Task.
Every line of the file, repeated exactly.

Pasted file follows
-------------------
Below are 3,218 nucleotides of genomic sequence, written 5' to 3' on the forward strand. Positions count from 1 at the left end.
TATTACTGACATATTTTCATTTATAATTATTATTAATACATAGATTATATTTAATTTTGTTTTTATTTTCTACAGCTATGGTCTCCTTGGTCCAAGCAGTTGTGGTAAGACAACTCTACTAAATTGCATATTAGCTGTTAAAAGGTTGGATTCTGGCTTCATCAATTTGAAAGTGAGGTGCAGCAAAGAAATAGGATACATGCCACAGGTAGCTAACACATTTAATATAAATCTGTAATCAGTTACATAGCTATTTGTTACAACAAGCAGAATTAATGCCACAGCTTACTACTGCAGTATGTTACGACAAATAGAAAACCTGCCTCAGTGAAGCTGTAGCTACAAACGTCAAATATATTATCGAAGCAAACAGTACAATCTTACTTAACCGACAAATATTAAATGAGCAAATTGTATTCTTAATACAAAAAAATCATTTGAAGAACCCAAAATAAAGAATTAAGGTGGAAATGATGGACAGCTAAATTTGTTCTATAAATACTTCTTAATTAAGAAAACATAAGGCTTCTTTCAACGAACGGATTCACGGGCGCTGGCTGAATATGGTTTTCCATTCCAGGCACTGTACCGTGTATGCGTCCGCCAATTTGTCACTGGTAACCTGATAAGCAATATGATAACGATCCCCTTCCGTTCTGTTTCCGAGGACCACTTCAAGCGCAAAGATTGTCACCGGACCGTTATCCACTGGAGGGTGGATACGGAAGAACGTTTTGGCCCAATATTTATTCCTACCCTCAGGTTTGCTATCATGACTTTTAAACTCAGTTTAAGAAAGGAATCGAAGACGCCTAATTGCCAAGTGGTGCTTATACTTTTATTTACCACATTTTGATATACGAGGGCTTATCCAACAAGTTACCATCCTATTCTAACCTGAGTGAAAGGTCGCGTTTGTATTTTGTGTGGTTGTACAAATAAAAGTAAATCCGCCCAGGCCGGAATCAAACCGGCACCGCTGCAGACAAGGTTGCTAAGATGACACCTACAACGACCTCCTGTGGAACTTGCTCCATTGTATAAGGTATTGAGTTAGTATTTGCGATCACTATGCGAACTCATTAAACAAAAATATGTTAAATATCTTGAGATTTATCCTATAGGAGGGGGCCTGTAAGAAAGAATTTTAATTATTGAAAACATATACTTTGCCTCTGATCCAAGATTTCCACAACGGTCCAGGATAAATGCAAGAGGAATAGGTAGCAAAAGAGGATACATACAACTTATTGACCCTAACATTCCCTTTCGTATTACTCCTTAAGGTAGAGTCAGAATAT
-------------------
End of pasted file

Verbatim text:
Below are 3,218 nucleotides of genomic sequence, written 5' to 3' on the forward strand. Positions count from 1 at the left end.
TATTACTGACATATTTTCATTTATAATTATTATTAATACATAGATTATATTTAATTTTGTTTTTATTTTCTACAGCTATGGTCTCCTTGGTCCAAGCAGTTGTGGTAAGACAACTCTACTAAATTGCATATTAGCTGTTAAAAGGTTGGATTCTGGCTTCATCAATTTGAAAGTGAGGTGCAGCAAAGAAATAGGATACATGCCACAGGTAGCTAACACATTTAATATAAATCTGTAATCAGTTACATAGCTATTTGTTACAACAAGCAGAATTAATGCCACAGCTTACTACTGCAGTATGTTACGACAAATAGAAAACCTGCCTCAGTGAAGCTGTAGCTACAAACGTCAAATATATTATCGAAGCAAACAGTACAATCTTACTTAACCGACAAATATTAAATGAGCAAATTGTATTCTTAATACAAAAAAATCATTTGAAGAACCCAAAATAAAGAATTAAGGTGGAAATGATGGACAGCTAAATTTGTTCTATAAATACTTCTTAATTAAGAAAACATAAGGCTTCTTTCAACGAACGGATTCACGGGCGCTGGCTGAATATGGTTTTCCATTCCAGGCACTGTACCGTGTATGCGTCCGCCAATTTGTCACTGGTAACCTGATAAGCAATATGATAACGATCCCCTTCCGTTCTGTTTCCGAGGACCACTTCAAGCGCAAAGATTGTCACCGGACCGTTATCCACTGGAGGGTGGATACGGAAGAACGTTTTGGCCCAATATTTATTCCTACCCTCAGGTTTGCTATCATGACTTTTAAACTCAGTTTAAGAAAGGAATCGAAGACGCCTAATTGCCAAGTGGTGCTTATACTTTTATTTACCACATTTTGATATACGAGGGCTTATCCAACAAGTTACCATCCTATTCTAACCTGAGTGAAAGGTCGCGTTTGTATTTTGTGTGGTTGTACAAATAAAAGTAAATCCGCCCAGGCCGGAATCAAACCGGCACCGCTGCAGACAAGGTTGCTAAGATGACACCTACAACGACCTCCTGTGGAACTTGCTCCATTGTATAAGGTATTGAGTTAGTATTTGCGATCACTATGCGAACTCATTAAACAAAAATATGTTAAATATCTTGAGATTTATCCTATAGGAGGGGGCCTGTAAGAAAGAATTTTAATTATTGAAAACATATACTTTGCCTCTGATCCAAGATTTCCACAACGGTCCAGGATAAATGCAAGAGGAATAGGTAGCAAAAGAGGATACATACAACTTATTGACCCTAACATTCCCTTTCGTATTACTCCTTAAGGTAGAGTCAGAATAT